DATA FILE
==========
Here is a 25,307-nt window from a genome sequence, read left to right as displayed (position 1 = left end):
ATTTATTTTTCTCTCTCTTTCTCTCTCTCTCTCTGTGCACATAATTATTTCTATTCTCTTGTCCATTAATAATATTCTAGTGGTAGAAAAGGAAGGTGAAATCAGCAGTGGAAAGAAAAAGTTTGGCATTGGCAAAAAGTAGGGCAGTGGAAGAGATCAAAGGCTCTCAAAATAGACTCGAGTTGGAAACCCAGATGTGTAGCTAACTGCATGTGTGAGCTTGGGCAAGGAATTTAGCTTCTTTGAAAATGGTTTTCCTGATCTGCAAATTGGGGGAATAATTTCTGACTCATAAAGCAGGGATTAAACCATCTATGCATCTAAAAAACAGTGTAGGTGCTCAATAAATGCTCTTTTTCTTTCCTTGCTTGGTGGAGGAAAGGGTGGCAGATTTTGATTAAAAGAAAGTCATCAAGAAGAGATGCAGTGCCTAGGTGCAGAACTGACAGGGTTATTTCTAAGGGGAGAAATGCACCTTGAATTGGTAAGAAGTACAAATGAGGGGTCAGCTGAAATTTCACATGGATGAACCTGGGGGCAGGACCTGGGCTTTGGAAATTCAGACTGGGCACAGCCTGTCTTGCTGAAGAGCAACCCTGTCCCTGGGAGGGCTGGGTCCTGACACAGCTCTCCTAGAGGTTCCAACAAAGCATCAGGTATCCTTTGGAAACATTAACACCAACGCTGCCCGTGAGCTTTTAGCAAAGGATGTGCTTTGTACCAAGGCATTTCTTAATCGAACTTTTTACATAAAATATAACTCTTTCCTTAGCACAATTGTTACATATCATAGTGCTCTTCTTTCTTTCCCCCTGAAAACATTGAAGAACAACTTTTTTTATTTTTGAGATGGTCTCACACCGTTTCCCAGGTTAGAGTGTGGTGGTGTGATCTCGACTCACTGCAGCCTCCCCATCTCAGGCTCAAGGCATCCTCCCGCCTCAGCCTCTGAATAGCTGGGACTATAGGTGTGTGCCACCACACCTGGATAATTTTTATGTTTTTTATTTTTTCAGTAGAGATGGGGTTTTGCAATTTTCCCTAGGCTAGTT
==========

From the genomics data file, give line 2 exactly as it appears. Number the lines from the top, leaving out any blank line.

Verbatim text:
ATTTATTTTTCTCTCTCTTTCTCTCTCTCTCTCTGTGCACATAATTATTTCTATTCTCTTGTCCATTAATAATATTCTAGTGGTAGAAAAGGAAGGTGAAATCAGCAGTGGAAAGAAAAAGTTTGGCATTGGCAAAAAGTAGGGCAGTGGAAGAGATCAAAGGCTCTCAAAATAGACTCGAGTTGGAAACCCAGATGTGTAGCTAACTGCATGTGTGAGCTTGGGCAAGGAATTTAGCTTCTTTGAAAATGGTTTTCCTGATCTGCAAATTGGGGGAATAATTTCTGACTCATAAAGCAGGGATTAAACCATCTATGCATCTAAAAAACAGTGTAGGTGCTCAATAAATGCTCTTTTTCTTTCCTTGCTTGGTGGAGGAAAGGGTGGCAGATTTTGATTAAAAGAAAGTCATCAAGAAGAGATGCAGTGCCTAGGTGCAGAACTGACAGGGTTATTTCTAAGGGGAGAAATGCACCTTGAATTGGTAAGAAGTACAAATGAGGGGTCAGCTGAAATTTCACATGGATGAACCTGGGGGCAGGACCTGGGCTTTGGAAATTCAGACTGGGCACAGCCTGTCTTGCTGAAGAGCAACCCTGTCCCTGGGAGGGCTGGGTCCTGACACAGCTCTCCTAGAGGTTCCAACAAAGCATCAGGTATCCTTTGGAAACATTAACACCAACGCTGCCCGTGAGCTTTTAGCAAAGGATGTGCTTTGTACCAAGGCATTTCTTAATCGAACTTTTTACATAAAATATAACTCTTTCCTTAGCACAATTGTTACATATCATAGTGCTCTTCTTTCTTTCCCCCTGAAAACATTGAAGAACAACTTTTTTTATTTTTGAGATGGTCTCACACCGTTTCCCAGGTTAGAGTGTGGTGGTGTGATCTCGACTCACTGCAGCCTCCCCATCTCAGGCTCAAGGCATCCTCCCGCCTCAGCCTCTGAATAGCTGGGACTATAGGTGTGTGCCACCACACCTGGATAATTTTTATGTTTTTTATTTTTTCAGTAGAGATGGGGTTTTGCAATTTTCCCTAGGCTAGTT